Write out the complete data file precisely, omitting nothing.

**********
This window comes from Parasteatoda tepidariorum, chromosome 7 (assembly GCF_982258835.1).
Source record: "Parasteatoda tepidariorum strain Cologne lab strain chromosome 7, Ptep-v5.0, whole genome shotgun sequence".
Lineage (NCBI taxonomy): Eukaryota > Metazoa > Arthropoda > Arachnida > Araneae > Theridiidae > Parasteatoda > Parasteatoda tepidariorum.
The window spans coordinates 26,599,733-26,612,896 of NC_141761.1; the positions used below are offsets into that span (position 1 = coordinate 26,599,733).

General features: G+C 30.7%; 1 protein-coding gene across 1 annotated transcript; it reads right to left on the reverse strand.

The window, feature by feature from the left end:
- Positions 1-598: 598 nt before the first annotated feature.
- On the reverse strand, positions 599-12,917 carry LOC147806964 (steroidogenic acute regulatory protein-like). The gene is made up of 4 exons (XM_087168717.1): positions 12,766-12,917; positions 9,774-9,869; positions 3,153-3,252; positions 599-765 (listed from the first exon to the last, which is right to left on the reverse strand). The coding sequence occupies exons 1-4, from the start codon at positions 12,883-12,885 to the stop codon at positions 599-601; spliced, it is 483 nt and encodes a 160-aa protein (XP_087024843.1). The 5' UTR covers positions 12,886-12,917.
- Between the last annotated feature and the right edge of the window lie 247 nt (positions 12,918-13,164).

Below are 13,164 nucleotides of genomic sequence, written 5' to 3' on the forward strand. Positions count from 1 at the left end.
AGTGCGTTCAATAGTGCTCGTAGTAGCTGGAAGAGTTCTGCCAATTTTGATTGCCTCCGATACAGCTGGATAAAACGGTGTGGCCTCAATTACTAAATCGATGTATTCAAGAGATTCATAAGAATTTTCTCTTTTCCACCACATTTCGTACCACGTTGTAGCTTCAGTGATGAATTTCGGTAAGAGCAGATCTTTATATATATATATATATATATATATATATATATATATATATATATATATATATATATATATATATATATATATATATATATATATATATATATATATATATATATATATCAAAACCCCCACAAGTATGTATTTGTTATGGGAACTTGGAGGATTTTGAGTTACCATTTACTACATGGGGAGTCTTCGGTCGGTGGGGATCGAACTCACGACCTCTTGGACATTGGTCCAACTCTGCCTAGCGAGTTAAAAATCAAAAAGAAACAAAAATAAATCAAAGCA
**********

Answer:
This window comes from Parasteatoda tepidariorum, chromosome 7 (assembly GCF_982258835.1).
Source record: "Parasteatoda tepidariorum strain Cologne lab strain chromosome 7, Ptep-v5.0, whole genome shotgun sequence".
Lineage (NCBI taxonomy): Eukaryota > Metazoa > Arthropoda > Arachnida > Araneae > Theridiidae > Parasteatoda > Parasteatoda tepidariorum.
The window spans coordinates 26,599,733-26,612,896 of NC_141761.1; the positions used below are offsets into that span (position 1 = coordinate 26,599,733).

General features: G+C 30.7%; 1 protein-coding gene across 1 annotated transcript; it reads right to left on the reverse strand.

The window, feature by feature from the left end:
- Positions 1-598: 598 nt before the first annotated feature.
- On the reverse strand, positions 599-12,917 carry LOC147806964 (steroidogenic acute regulatory protein-like). The gene is made up of 4 exons (XM_087168717.1): positions 12,766-12,917; positions 9,774-9,869; positions 3,153-3,252; positions 599-765 (listed from the first exon to the last, which is right to left on the reverse strand). The coding sequence occupies exons 1-4, from the start codon at positions 12,883-12,885 to the stop codon at positions 599-601; spliced, it is 483 nt and encodes a 160-aa protein (XP_087024843.1). The 5' UTR covers positions 12,886-12,917.
- Between the last annotated feature and the right edge of the window lie 247 nt (positions 12,918-13,164).

Below are 13,164 nucleotides of genomic sequence, written 5' to 3' on the forward strand. Positions count from 1 at the left end.
AGTGCGTTCAATAGTGCTCGTAGTAGCTGGAAGAGTTCTGCCAATTTTGATTGCCTCCGATACAGCTGGATAAAACGGTGTGGCCTCAATTACTAAATCGATGTATTCAAGAGATTCATAAGAATTTTCTCTTTTCCACCACATTTCGTACCACGTTGTAGCTTCAGTGATGAATTTCGGTAAGAGCAGATCTTTATATATATATATATATATATATATATATATATATATATATATATATATATATATATATATATATATATATATATATATATATATATATATATATATATATATATATATCAAAACCCCCACAAGTATGTATTTGTTATGGGAACTTGGAGGATTTTGAGTTACCATTTACTACATGGGGAGTCTTCGGTCGGTGGGGATCGAACTCACGACCTCTTGGACATTGGTCCAACTCTGCCTAGCGAGTTAAAAATCAAAAAGAAACAAAAATAAATCAAAGCA